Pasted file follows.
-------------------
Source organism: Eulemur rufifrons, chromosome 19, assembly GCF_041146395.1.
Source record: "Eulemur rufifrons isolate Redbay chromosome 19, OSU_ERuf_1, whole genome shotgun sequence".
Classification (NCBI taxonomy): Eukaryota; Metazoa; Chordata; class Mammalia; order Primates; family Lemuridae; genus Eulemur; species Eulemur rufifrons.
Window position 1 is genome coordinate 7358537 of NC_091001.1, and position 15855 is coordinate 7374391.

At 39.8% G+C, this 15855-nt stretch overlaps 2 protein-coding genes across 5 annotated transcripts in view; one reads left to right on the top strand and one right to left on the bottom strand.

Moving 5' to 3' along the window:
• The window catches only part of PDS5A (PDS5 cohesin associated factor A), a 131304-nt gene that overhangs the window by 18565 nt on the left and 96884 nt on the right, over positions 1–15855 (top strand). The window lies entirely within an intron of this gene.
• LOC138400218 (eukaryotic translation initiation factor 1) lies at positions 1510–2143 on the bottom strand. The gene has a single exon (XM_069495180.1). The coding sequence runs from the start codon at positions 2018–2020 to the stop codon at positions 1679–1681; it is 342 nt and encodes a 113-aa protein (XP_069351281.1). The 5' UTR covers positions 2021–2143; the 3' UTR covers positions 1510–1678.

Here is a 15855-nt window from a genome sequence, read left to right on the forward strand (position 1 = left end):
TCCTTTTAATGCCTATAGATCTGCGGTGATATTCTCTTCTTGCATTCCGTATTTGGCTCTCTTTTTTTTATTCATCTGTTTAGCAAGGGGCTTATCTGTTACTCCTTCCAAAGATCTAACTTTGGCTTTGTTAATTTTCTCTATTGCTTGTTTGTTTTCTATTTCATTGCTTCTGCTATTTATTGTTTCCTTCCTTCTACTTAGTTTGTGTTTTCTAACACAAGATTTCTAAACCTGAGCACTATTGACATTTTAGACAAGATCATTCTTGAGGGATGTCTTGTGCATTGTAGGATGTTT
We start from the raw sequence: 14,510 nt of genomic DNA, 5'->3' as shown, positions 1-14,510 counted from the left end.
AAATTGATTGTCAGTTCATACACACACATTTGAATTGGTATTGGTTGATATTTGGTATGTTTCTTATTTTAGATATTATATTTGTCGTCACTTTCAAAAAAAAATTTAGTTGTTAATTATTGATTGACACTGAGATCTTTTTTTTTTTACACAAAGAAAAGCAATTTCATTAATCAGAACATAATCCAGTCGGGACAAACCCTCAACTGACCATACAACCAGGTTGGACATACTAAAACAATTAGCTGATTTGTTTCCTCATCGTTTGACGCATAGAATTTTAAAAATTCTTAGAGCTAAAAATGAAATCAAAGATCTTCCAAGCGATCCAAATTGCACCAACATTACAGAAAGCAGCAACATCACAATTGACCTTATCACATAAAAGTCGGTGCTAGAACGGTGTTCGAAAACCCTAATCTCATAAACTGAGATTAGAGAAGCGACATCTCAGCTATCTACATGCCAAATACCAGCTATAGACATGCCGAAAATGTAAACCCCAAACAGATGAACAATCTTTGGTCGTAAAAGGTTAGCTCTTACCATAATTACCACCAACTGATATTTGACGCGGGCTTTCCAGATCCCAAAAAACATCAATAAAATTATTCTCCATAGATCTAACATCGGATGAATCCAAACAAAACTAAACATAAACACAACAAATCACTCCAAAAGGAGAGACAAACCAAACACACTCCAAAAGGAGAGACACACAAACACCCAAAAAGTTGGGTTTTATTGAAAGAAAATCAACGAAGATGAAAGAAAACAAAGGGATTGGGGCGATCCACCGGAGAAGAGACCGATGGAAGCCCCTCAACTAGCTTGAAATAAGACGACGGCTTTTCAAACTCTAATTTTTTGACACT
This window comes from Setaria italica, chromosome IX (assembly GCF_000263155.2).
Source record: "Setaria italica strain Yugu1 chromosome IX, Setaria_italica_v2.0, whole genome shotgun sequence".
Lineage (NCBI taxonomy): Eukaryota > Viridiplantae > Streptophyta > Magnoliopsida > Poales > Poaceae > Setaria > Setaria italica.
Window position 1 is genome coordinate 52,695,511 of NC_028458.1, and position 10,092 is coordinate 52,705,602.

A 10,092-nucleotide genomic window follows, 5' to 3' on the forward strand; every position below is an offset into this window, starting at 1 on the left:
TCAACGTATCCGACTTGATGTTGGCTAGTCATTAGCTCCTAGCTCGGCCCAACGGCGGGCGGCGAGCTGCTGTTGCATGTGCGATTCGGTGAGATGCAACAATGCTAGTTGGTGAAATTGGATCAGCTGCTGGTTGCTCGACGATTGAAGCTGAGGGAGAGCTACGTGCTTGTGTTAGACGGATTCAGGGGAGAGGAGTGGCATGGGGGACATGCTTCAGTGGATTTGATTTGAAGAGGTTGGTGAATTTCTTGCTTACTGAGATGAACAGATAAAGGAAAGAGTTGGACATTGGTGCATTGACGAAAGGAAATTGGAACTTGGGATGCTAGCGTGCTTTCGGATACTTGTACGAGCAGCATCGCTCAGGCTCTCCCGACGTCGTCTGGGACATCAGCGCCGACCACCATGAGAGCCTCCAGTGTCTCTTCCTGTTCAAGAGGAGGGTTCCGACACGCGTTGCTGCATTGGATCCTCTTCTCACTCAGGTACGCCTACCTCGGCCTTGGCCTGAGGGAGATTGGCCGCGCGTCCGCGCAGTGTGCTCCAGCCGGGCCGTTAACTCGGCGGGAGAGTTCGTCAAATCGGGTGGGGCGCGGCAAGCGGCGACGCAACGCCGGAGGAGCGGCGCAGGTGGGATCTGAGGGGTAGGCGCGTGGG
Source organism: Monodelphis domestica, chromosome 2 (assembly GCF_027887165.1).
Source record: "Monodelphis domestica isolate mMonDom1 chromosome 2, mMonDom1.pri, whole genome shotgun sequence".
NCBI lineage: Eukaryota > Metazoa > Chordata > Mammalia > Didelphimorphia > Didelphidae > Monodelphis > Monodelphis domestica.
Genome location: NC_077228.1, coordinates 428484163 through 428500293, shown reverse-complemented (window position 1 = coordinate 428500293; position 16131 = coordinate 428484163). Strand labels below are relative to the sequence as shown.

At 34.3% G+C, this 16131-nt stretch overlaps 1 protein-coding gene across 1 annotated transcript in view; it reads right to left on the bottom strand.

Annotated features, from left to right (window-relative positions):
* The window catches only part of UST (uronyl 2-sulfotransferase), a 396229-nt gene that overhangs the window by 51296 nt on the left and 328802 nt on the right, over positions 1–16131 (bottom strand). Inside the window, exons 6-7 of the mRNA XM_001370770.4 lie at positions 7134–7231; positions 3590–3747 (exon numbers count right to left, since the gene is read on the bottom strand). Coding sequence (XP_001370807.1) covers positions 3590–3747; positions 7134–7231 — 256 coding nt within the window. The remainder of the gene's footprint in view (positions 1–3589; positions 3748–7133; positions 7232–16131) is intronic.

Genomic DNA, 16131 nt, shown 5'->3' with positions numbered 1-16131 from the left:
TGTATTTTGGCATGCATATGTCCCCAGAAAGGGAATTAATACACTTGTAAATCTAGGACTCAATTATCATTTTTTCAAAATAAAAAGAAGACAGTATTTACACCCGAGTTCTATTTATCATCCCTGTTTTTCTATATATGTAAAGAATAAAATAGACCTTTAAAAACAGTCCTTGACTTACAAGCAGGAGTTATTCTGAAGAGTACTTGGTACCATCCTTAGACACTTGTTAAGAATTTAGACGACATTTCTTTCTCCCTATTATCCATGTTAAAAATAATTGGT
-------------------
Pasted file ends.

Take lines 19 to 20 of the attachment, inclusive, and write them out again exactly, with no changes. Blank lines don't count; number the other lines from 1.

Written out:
Source organism: Monodelphis domestica, chromosome 2 (assembly GCF_027887165.1).
Source record: "Monodelphis domestica isolate mMonDom1 chromosome 2, mMonDom1.pri, whole genome shotgun sequence".